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Amina Lawal was sentenced to death by stoning by a Regional Court in Katsina

State, Nigeria for having a child outside marriage. Her sentence was announced

on 23 March 2002, three days before the day of Safiya's acquittal.

 
 

 

Save Amina From Death by Stoning

Amina Lawal Must Not Face Death by Stoning

Open Letter to President of Nigeria

 
HELP NEEDED-
A PLEA from Mackie Blanton 

 

As some of you may have heard, a Nigerian woman was recently sentenced  to death--for having a child out of wedlock. Amina Lawal has been sentenced to death by STONING. She is to be buried up to her neck in the ground, after which her punishers will surround her and throw rocks at her head until her skull is crushed and she dies a painful and horrible death.

Surely, we must all feel equal shock and disgust at this sentence, and we need to remember that she has only thirty days to appeal her trial. Please go to the Amnesty International site at http://www.mertonai.org/amina/ and sign the letter addressed to the President of Nigeria. It literally takes only a minute, and could help to save her life, as well as help put an end to this kind of cruel and disgraceful judgment in a country that calls itself a democracy.

Societies that sanction to death women who have been raped, or abandonned by a lover, often view the man as the victim--as a victim to women's wiles, as if men are driven beserk beyond their own moral control by the face or body of a woman. Such societies therefore reason that a woman's presence must be snuffed from the face of the earth. We must speak from our own moral outrage against such stupidity and ignorance.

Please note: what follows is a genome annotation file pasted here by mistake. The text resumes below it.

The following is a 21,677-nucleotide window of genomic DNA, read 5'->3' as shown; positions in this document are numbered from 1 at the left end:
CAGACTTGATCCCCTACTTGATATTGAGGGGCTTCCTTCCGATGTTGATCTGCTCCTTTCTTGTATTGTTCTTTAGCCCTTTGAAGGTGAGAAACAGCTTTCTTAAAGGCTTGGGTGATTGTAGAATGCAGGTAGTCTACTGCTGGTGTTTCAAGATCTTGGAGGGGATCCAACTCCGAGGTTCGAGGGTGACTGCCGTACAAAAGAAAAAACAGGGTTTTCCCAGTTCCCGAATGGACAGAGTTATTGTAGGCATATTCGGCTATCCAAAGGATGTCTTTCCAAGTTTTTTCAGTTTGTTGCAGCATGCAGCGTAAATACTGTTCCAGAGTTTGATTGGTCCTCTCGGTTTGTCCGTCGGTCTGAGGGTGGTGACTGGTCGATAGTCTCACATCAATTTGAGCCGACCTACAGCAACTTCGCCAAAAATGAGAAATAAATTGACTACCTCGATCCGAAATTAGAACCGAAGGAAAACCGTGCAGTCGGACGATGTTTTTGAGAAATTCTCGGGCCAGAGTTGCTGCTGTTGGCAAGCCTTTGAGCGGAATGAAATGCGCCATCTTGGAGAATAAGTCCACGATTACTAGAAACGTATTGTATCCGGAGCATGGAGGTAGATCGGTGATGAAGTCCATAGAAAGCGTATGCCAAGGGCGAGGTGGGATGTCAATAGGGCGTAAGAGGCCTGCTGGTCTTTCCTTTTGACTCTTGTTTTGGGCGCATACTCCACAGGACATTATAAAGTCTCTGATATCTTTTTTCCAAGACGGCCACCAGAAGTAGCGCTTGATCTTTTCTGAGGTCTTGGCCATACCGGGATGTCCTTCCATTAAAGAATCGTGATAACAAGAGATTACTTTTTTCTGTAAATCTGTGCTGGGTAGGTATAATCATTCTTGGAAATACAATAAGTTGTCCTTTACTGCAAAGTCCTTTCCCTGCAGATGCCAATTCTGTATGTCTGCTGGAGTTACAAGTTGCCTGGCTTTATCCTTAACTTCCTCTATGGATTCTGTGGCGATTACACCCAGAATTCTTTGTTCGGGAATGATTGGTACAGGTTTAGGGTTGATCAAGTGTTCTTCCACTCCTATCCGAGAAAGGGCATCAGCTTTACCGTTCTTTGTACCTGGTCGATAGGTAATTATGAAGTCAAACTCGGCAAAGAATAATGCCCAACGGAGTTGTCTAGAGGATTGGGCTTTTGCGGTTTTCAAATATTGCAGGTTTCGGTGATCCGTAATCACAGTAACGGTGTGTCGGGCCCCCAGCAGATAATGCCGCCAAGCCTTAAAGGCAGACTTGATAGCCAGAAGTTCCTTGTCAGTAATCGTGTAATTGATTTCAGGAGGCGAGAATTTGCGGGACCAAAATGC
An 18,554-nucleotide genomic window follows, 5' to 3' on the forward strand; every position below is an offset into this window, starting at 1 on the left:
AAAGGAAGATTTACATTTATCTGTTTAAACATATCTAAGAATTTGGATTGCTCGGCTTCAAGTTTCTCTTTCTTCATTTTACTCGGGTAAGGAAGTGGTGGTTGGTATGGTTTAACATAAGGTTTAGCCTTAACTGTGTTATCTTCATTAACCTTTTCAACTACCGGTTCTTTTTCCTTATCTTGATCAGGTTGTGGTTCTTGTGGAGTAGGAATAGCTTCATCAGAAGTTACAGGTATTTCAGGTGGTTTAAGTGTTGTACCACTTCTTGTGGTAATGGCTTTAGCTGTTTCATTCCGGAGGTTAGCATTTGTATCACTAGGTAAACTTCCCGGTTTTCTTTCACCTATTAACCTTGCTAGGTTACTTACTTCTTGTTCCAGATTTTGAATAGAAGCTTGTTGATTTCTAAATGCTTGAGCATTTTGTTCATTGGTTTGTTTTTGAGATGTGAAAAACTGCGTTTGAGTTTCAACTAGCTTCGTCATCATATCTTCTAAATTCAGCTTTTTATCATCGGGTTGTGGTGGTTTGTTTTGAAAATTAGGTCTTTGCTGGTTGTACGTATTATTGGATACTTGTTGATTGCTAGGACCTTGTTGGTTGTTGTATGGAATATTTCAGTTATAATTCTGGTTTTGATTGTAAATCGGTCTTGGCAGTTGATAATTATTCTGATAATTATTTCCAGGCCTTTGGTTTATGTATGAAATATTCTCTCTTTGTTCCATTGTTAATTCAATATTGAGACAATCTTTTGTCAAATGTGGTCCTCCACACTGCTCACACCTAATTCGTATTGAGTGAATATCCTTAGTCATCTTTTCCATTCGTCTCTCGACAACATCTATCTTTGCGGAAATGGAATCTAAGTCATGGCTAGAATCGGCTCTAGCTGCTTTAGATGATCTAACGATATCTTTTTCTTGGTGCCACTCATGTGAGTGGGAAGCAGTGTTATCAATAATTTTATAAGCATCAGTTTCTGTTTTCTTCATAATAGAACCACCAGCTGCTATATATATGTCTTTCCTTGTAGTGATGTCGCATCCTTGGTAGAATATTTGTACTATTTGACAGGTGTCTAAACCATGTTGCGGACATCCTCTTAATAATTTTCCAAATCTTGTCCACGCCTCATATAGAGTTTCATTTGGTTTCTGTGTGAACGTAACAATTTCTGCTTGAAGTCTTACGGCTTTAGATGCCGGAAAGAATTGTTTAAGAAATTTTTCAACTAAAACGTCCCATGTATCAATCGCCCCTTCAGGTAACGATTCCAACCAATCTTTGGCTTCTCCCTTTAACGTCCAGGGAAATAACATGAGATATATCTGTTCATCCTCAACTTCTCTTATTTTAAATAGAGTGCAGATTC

Get the word out!  Pass this on!

 

Back in October 2001, 35-year old Safiya Hussaini  was condemned to death, by stoning, for allegedly committing adultery. International outcry led by Amnesty International ( the Merton Amnesty Group campaigned for Safiya - see campaign archive) helped save her life; she was acquitted on technical grounds by an appeal court. 

Now 30-year old Amina Lawal faces the same death sentence. Amina Lawal was sentenced to death by stoning by a Regional Court in Katsina State, Nigeria for having a child outside marriage. Her sentence was announced on 23 March 2002, three days before the day of Safiya's acquittal.

Amina Lawal's Case - Her Trial and Sentence

When unmarried, Amina became pregnant. Local villagers had her arrested and she was brought before a Regional Court where she was charged with the crime of adultery Like Safiya, she had no legal representation and there are serious questions about whether the nature of the charges was adequately explained to her. 

Under the Katsina regional law, admitting to having a baby amounts to a confession to the crime of adultery. As in the case of Safiya Hussaini, the man identified as Amina's partner--the alleged father of her baby daughter-- was released. The court said there was insufficient evidence against him. 

For him to be convicted, he must either confess, or four other men must testify that they witnessed the adultery.  

With the help of a Nigerian women's rights group, Amina has appealed against the sentence. After several adjournments,  the appeal was rejected on Monday, August 19. A new appeal at a higher court has been lodged. 

Victims of Poverty

Like Safiya, Amina comes from an impoverished background. Both were married in their early teens (12 and 14 respectively) only to be divorced at a later stage and left to raise their children by themselves.

The softly spoken and largely unschooled Lawal told AFP that her main worries were the strain the case was putting on her parents and what would happen to her baby daughter Wasila if she is put to death.